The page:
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Pro and Con: Solar Air Heating Systems

| February 23, 2015 | 0 Comments

by Charles Hopkins

Charles Hopkins

Charles Hopkins

When most think of solar energy, photovoltaics and solar thermal water heating come to mind. These are technologies that most large-scale projects consider at one point or another and are easily understood by project stakeholders. However, what are the alternative options projects can investigate to cut energy bills and reduce our impact on the environment?

You may have already heard of solar air heating systems, also known as transpired solar collectors, a type of solar thermal technology that allows projects to preheat incoming air by installing a perforated metal cladding on the building skin. The tiny perforations allow air to be drawn in and heated via solar radiation before being directed to the building’s ventilation system. The dynamicity of the tech lies in its application flexibility, meaning that heated air can be brought in or used in a variety of ways. Most scenarios will see the air preheated and then ducted directly into the building or sent to a rooftop unit to assist in heat recovery systems, although more basic instances can allow for the air to be passed directly through the building envelope to heat adjacent spaces.

Other benefits include shading: Cladding will shade exterior walls, reducing cooling load on hot summer days. There is also minimal maintenance, requiring little mechanical support aside from placing exterior wall and ventilation systems appropriately in order to draw in preheated air. From an occupant standpoint, it allows for increased air changes, leading to better indoor air quality and, thus, happier occupants. Operationally, typical transpired collectors function at 60% to 80% efficiency, creating a significant difference in terms of payback. Installed cost is relatively low ($14 to $17 per sf)  offset from state incentives, depending on location.1 In Massachusetts, projects can qualify for the 30% federal solar tax credit and/or a 15% state tax exemption. Typical payback is estimated to be four to seven years.

As with most solar applications, project type, orientation, and location play a key role in optimizing efficiency. Envelopes dominated by southern-facing exposures with significant surface area stand to gain the most from transpired collectors, whereas smaller commercial or residential applications with limited envelope area and/or increased glazing may not be able to realize significant energy savings. As such, building orientation is paramount. Project design will have to take into account not only building massing, but envelope as well — large vertical cladding systems do not offer much recourse for glazing and envelope openings, thereby reducing daylighting and access to views. Thought should also be given to general programming within the building, as longer duct runs to occupied spaces will see increased heat loss, resulting in an overall drop in efficiency.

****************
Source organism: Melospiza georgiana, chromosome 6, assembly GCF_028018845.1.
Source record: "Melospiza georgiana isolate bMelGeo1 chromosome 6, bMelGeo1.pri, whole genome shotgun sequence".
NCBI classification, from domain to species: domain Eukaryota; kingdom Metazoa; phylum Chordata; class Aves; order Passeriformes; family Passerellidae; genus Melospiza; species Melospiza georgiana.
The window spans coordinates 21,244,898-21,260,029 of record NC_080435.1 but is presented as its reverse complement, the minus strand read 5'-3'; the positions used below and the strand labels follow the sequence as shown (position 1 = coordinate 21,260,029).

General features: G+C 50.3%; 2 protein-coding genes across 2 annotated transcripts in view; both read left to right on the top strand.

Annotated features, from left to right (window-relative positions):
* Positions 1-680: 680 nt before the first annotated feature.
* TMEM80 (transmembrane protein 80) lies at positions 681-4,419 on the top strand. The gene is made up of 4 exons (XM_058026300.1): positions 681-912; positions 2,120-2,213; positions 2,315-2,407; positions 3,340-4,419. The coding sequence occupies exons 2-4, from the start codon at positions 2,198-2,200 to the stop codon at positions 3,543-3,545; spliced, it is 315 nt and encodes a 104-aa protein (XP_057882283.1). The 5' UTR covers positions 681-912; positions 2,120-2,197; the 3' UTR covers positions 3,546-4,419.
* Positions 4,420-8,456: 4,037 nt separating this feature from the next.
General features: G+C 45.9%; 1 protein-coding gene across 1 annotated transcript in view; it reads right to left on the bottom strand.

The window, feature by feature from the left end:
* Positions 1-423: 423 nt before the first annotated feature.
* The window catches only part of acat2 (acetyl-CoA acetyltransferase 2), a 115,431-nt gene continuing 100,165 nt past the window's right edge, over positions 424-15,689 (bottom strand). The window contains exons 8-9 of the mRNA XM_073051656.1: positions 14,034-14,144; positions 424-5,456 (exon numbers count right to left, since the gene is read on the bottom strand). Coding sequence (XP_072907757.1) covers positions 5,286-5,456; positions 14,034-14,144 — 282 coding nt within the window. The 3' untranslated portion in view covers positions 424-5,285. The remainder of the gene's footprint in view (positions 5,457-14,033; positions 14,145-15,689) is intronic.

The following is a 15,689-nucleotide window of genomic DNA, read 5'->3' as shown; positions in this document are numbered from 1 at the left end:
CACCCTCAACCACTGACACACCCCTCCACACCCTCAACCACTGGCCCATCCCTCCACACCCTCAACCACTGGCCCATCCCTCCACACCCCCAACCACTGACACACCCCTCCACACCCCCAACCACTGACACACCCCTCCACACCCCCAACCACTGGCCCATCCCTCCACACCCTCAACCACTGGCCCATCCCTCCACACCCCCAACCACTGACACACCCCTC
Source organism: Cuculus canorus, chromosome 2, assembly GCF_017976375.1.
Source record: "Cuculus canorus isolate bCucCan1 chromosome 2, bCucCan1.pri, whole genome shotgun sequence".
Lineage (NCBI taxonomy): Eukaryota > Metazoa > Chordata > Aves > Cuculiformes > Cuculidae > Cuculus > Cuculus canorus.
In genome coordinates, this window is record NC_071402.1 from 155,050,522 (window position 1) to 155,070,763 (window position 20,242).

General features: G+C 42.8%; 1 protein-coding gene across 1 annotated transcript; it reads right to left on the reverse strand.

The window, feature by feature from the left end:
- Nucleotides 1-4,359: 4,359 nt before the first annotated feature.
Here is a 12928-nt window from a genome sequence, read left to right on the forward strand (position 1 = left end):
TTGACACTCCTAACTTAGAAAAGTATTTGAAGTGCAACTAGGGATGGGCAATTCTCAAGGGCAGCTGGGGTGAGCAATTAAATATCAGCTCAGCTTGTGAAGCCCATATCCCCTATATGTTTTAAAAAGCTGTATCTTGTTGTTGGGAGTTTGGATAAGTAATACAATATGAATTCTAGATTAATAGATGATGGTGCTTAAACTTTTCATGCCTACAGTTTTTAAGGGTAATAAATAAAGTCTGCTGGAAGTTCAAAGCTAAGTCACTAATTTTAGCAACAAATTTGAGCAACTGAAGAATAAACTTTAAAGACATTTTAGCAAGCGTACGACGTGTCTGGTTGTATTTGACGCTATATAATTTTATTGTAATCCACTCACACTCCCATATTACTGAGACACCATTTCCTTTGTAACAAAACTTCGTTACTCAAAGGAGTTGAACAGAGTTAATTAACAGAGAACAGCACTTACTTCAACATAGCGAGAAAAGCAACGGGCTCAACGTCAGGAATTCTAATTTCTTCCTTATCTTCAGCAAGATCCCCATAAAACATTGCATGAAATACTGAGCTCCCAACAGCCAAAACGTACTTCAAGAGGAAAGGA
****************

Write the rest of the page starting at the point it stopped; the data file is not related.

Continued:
Lastly, the macro-massing of the site is critical, yet often overlooked. We recently reviewed the potential of solar preheating of air for a high-profile building in the Seaport area, but based upon the master plan, upcoming adjacent buildings would negate the solar potential. Additionally, detailed review of the cavity design, building massing to address snow drifts is required to ensure that outside air is always available to the building’s HVAC system during inclement weather.

One of the major hurdles transpired collectors face outside of general massing requirements is location — not all climates are ideal for transpired collectors, narrowing the potential market to those with colder climates located in higher latitudes  in locations that experience colder months and sufficient sunlight, as outdoor air heating load is greater in these climates.2 Location aside, there are also architectural design considerations — collectors require a large amount of surface area and a darker surface to more efficiently capture solar radiation, both factors potentially inviting concerns over aesthetics from owners.

The bottom line? Transpired solar collectors still seem to be re-emerging technology, bound to specific climates and building types. Regardless, solar air collection is a simple, cost effective technology with great potential in the Northeast. Our longer, colder winters offer ample opportunity to reduce a typical heating bill using a transpired collector — even glare from snow can help increase efficiency.

That being said, not all building types can successfully implement solar air collectors. Top case studies  highlighted buildings with larger masses: High-rise residential buildings, hospitals, warehouse/distribution centers, and manufacturing centers are a few instances of projects that successfully implemented solar air collectors. With some forethought, solar air collectors stand to offer significant benefits and straightforward integration with larger-mass buildings interested in reaching their energy goals.

1 Solar Air Heating. Product description. Atlas International. 2013.(http://www.atas.com/products/walls/inspire-solar-air-heating/inspire-wall#ProductInfo).
2 Kozubal et al, “Evaluating the Performance and Economics of Transpired Solar Collectors for Commercial Applications.” American Council for an Energy-Efficient Economy. 2008 (https://www.aceee.org/files/proceedings/2008/data/papers/3_107.pdf).

Charles Hopkins, LEED AP BD+C, is an energy engineer at Vanderweil Engineers.

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